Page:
The resource-based view of the firm is one of the most important strategic perspectives. It is one of the most fundamental ways that strategy departs from economies (with tends to view firms as homogenous), and closely aligns with reality. In many markets the resources and capabilities of firms do differ, and this leads firms to compete in different ways and achieve different returns.
Unpacking the Resource-Based View of the firm
The resource-based view of the firm (RBV) seeks to explain the difference between firm performance by analyzing the resources of the companies. Its basic premise is that companies within the same industry differ from one another, and the source of this difference is explained because different firms have different resources and capabilities.
Beyond possessing different resources and capabilities, it is not possible for companies to easily copy the resources of other firms. Imitation in resource position is prevented or made difficult because many resources cannot easily be acquired. Companies may, for example, poses resources that they have developed over the years, and copying firm operations is not easy. Routines, culture, managerial talent are all examples of resources that are hard to copy. Indeed, many of these resources are hard for outsiders to truly understand and even companies have troubles copying the internal working of their firm if they try setting up a different facility.
Difference between the Resource-Based View and other perspectives
The assumption of homogenous firms in economic theory
One of the largest assumptions underpinning much economic analysis is that firms are homogenous. The output of firms is treated as the same – customers have no reason to opt for one firm instead of another. Relationships between demand, supply, price, and the number of firms in the market are made without any specific consideration of the underlying capabilities of the firm.
The resource-based view steps away from this assumption. Firms are specifically considered as being comprised of different resources – and these different resources allow companies to pursue different strategies. Rather than each firm in a market having products that are interchangeable with one another, in the resource-based view, the offering of firms can differ. This distinction can also fundamentally change markets – if each firm has unique products or services, it can have a ‘localized monopoly’ – able to charge a higher price because there are specific reasons that customers are going to their products over the competition.
Industry analysis - including Porter's Five Forces
The resource-based view also fundamentally differs from industry analysis, including Porter’s Five Forces, which analyses groups of relatively similar firms within a marketplace. Industry analysis is intended to understand similarities between firms – Porter’s Five Forces helps explain why certain industries tend to be more profitable than others.
While firm differences do crop into Porter’s Five forces as reasons why rivalry and customer bargaining power may be lower (both because customers have specific reasons to go to firms, such that they are not as directly competing with one another), it is not the key insight of the analysis. The five forces framework is predominantly intended to explain consistent factors that impact all firms, rather than specific distinctions between them.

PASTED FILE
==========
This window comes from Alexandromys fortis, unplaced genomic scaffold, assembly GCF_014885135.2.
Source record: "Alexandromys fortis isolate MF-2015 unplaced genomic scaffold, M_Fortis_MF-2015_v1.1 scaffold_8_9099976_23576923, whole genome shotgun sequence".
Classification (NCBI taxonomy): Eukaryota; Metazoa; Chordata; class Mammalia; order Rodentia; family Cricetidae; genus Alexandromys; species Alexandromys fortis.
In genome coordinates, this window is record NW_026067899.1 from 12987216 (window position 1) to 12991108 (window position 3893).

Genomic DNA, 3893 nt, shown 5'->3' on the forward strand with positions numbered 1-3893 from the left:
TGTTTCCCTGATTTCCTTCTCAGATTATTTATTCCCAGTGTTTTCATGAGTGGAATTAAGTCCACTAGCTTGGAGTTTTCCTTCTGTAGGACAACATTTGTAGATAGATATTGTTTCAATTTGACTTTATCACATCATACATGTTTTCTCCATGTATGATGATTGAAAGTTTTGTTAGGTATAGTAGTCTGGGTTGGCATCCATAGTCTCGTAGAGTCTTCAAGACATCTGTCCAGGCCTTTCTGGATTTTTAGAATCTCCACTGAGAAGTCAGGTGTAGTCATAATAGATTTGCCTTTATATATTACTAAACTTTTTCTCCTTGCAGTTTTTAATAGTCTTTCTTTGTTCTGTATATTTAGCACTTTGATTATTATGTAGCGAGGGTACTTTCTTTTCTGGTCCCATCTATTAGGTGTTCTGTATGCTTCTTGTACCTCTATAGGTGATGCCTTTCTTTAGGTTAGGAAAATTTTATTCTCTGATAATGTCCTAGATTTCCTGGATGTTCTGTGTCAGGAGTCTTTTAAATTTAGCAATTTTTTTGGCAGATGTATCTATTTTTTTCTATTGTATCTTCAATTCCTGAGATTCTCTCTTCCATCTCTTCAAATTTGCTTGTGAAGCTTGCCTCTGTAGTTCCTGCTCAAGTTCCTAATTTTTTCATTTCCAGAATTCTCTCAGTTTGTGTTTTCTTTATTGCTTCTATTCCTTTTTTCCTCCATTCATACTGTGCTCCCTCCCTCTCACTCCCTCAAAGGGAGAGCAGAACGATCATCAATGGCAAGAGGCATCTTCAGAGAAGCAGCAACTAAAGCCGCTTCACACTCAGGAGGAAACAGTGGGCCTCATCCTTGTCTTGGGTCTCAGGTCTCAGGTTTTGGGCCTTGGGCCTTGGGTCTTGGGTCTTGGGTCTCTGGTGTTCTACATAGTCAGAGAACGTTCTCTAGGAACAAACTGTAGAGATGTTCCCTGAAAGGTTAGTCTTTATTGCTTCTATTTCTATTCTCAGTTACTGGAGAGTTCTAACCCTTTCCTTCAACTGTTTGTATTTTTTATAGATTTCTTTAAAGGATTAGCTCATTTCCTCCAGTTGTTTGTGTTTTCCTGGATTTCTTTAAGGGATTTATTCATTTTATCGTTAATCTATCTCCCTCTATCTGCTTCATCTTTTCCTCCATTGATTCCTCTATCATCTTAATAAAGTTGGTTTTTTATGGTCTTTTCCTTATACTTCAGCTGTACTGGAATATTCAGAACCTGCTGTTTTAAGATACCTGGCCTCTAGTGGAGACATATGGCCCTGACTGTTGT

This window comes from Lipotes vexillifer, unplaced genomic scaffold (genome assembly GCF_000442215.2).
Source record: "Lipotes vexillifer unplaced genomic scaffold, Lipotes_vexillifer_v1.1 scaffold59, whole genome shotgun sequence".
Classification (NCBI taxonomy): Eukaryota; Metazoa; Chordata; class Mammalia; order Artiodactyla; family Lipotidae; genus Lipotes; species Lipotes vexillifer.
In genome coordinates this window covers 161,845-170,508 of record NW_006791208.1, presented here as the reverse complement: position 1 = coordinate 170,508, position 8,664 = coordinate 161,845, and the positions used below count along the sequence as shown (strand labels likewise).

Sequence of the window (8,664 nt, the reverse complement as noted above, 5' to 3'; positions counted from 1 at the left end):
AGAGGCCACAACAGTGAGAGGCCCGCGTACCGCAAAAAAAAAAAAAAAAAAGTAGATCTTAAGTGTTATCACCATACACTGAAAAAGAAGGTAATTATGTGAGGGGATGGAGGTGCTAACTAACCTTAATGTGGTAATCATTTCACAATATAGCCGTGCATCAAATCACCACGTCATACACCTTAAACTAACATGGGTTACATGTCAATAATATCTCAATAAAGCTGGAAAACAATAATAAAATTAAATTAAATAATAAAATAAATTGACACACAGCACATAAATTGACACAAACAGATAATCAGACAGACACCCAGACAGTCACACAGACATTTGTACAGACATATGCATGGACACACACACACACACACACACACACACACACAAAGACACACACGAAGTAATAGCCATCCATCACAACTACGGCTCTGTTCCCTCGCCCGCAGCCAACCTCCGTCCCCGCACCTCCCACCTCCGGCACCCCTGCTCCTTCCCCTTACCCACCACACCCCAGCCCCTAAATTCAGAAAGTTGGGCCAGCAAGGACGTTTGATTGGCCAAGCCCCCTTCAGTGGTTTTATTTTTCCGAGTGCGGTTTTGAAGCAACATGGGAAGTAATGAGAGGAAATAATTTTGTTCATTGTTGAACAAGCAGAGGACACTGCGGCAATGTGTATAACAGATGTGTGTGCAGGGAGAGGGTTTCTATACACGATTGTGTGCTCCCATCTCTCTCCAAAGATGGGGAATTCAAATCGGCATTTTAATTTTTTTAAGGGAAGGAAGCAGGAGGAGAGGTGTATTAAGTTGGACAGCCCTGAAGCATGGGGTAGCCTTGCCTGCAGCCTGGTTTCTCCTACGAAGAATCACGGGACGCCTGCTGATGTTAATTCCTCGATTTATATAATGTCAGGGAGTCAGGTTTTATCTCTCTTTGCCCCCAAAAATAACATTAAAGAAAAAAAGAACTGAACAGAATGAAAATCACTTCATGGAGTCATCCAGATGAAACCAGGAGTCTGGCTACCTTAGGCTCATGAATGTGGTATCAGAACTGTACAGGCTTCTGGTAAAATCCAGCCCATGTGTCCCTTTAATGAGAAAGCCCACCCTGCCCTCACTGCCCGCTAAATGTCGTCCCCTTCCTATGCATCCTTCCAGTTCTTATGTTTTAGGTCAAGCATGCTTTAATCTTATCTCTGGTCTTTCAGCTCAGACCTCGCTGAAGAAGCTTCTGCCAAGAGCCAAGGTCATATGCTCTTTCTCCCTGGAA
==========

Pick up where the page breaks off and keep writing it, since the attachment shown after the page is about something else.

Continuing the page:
Market focused analysis
The resource-based view also differs from market-based analysis in that it fundamentally considers the underlying capabilities of the firm (explaining what they focus on), rather than focusing on the market. While companies may have specific positions within an industry, catering to the needs of specific demands, their ability to target these segments rests on the underlying resources and capabilities of the firm. That is, the resource-based view tends to view the key distinction between firms as not on who they target, but their underlying capabilities (which in turn, influences their ability to meet the needs of specific customer demands). The market target flows from the resources – and there must be alignment between the market served and the resources and capabilities of the company.
The importance of Resource-Based View to management
Part of the reason why the resource-based view is so important to management is that highlights the importance of examining the firm’s resources when determining strategic actions. Ultimately, it is the resources and capabilities of the company that determines the markets that the company can operate in and how it is distinct from other firms in the market. If the resources that underpin the firm are difficult for others to imitate or substitute, this influences whether the firm can sustain its position over time.
Relative to the industry that the firm is in, the resources of the company are also often more directly under the control of management. Developing the underlying resources is within the control of management – and enables the firm to pursue market positions and take advantage of opportunities that arise.